A Note On Forced Labor In The American Colonies
As written by Charles Beard in his Rise Of American Civilization
“A large part of the labor which underlay the social fabric of the American colonies was furnished by semi-servile whites imported under bond for a term of years and by Negroes sold into chattel slavery. [That is there were two forms of slavery, chattel and bond.] This is one phase of American history which professional writers have usually seen fit to pass over with but a sidelong glance. Bancroft admitted that having “a handful” of data on the subject he “opened his little finger.” In fact, although exhaustive researches have not been made for all the colonies, it seems probable that at least one-half the immigrants into America before the Revolution, certainly outside New England, were either indentured servants or Negro slaves.
The white servants [slaves in all but name] fell into two classes. The first embraced those who voluntarily bound themselves for a term of years to pay their passage. The second class included those who were carried here against their will– hustled on board ships, borne across the sea, and sold into bondage. This gruesome traffic was a regular business darkened by many tragedies and illuminated by few romances. the streets of London were full of kidnappers, “spirits” as they were called; no workingman was safe; the very beggars were afraid to speak with anyone who mentioned the terrifying word “America.” Parents were torn from their homes, husbands from their wives, to disappear forever as if swallowed up in death. children were bought from worthless fathers, orphans from their guardians, dependent or undesirable relatives from families weary of supporting them.
To the great army of involuntary immigrants were added thousands of convicts who were either sent by English judges or who chose deportation in place of fines, prisons, stripes, or the gallows. No doubt many of this class were criminals and incorrigible rascals, but a large portion were the luckless victims of savage laws enacted to protect the property of the ruling classes in England– peasants caught shooting rabbits on some landlord’s estate or servant girls charged with purloining a pair of stockings or a p0cket handkerchief. Mingled with this motley array of victims were political offenders who had taken part in unsuccessful agitations and uprisings.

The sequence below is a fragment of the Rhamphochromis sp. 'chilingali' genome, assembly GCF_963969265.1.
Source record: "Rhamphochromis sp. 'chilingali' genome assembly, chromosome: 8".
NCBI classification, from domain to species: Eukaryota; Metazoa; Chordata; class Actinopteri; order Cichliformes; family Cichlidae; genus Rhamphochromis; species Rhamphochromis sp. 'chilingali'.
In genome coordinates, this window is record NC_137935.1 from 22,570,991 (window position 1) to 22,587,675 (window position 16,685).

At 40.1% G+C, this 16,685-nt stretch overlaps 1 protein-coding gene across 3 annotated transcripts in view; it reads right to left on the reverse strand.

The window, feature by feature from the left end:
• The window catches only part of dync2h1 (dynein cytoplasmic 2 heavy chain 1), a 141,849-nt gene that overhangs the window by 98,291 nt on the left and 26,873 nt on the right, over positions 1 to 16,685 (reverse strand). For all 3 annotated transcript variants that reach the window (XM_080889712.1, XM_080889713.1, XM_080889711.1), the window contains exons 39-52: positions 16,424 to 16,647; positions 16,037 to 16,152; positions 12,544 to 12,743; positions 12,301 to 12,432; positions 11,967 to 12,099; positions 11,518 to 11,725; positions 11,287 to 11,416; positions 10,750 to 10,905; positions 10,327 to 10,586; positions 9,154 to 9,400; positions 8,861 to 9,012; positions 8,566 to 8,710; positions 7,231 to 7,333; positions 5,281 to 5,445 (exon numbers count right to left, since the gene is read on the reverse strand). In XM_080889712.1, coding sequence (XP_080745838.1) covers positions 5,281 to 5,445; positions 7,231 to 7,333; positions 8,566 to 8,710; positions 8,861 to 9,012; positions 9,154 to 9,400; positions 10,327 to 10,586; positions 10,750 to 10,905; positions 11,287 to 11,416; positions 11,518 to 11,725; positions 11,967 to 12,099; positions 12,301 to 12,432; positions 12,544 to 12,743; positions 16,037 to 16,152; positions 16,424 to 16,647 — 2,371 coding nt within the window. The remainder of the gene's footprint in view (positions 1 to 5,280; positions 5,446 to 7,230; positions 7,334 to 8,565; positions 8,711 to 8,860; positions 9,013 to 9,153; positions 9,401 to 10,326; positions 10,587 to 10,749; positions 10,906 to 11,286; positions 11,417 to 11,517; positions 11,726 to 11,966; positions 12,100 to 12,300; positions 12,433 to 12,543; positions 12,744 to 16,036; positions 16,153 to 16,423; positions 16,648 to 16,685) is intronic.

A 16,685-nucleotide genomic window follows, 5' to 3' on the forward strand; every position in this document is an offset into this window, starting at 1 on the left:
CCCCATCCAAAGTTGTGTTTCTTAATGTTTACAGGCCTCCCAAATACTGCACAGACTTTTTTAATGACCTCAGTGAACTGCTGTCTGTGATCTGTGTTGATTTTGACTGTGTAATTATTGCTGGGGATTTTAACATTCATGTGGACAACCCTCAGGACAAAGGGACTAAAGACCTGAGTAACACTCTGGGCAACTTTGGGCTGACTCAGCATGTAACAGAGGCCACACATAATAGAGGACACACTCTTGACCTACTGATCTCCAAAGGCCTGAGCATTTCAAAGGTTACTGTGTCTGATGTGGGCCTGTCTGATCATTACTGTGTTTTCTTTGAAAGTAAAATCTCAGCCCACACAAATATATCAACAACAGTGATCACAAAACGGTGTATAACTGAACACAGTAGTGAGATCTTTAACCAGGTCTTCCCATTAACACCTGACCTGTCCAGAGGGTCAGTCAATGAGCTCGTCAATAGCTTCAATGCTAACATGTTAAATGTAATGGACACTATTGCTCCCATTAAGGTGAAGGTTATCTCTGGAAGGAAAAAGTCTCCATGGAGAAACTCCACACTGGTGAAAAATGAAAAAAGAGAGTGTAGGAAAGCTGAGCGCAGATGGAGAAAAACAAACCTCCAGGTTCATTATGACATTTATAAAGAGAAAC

The fate of all white servants, whether they voluntarily chose to sell themselves for a term of years to get to America, or were transported against their will, was very much the same. They were bound to serve some master for a period of years ranging from five to seven. They were not tied to the soil, as were the serfs of the middle ages, or sold like slaves into life-long servitude, but during their term of bondage they were under many disabilities. The penalties imposed upon them for offenses against the law were heavier than those laid upon freemen; if they attempted to escape or committed a crime their term of service could be increased; they could not marry, leave their place of work, or engage in any occupation, without the consent of their masters.
Absolutely at the beck and call of their owners, they could be severely punished for laziness or neglect of duty. The were, in fact, little better off than slaves while their servitude lasted; their fate depended upon the whims of their masters; and at best it was harsh enough. When the weary years of indenture were over, the bondmen were set free to enter any occupation for which they were qualified. The more fortunate became independent artisans or went into the interior, where they found liberty as the tillers of small farms, rising out of bondage into freedom. But others, weighed down by their heritage, individual and social, sank into the hopeless body of “poor whites,” the proletariat of the countryside.
Finding it difficult to secure an adequate supply of indentured servants, promoters of settlements turned in the course of time to Negro slavery. Neither the Puritans nor the Cavaliers had fixed scruples against the enslavement of their fellow men, of their own or any other color; it seems to have been necessity rather than choice that forced them to resort to Africans. Both sought to reduce Indians to bondage and to a slight extent they were successful; but the haughty spirit of the red man made him a poor worker under the lash.
Nor did the Puritans of [old] England show any invincible repugnance to driving white men and women into perpetual servitude; Cromwell thought the Irish well adapted to that career, for he sold as slaves in the Barbadoes all the garrison that was not killed in the Drogheda massacre, and his agents made a business of combing Ireland for boys and girls to be auctioned to English planters in the West Indies. Even Cromwell’s own countrymen were sometimes caught in the dragnet; there is in the archives of London a piteous petition of seventy Englishmen carried off from Plymouth and sold in the West Indies “for 1,550 pound weight of sugar a piece, more or less.” Nevertheless, by the latter part of the seventeenth century, public opinion in England was running against this form of domestic enterprise in favor of seeking slaves abroad.”
It would seem probable then that to some extent the campaign to end the slave trade concerned less Negroes that native English. By ending the African trade the domestic English trade was brought to a stop. Note also that slavery both bond and chattel was part and parcel of every English colony whether North or South. The South was merely the last refuge of slavery in America.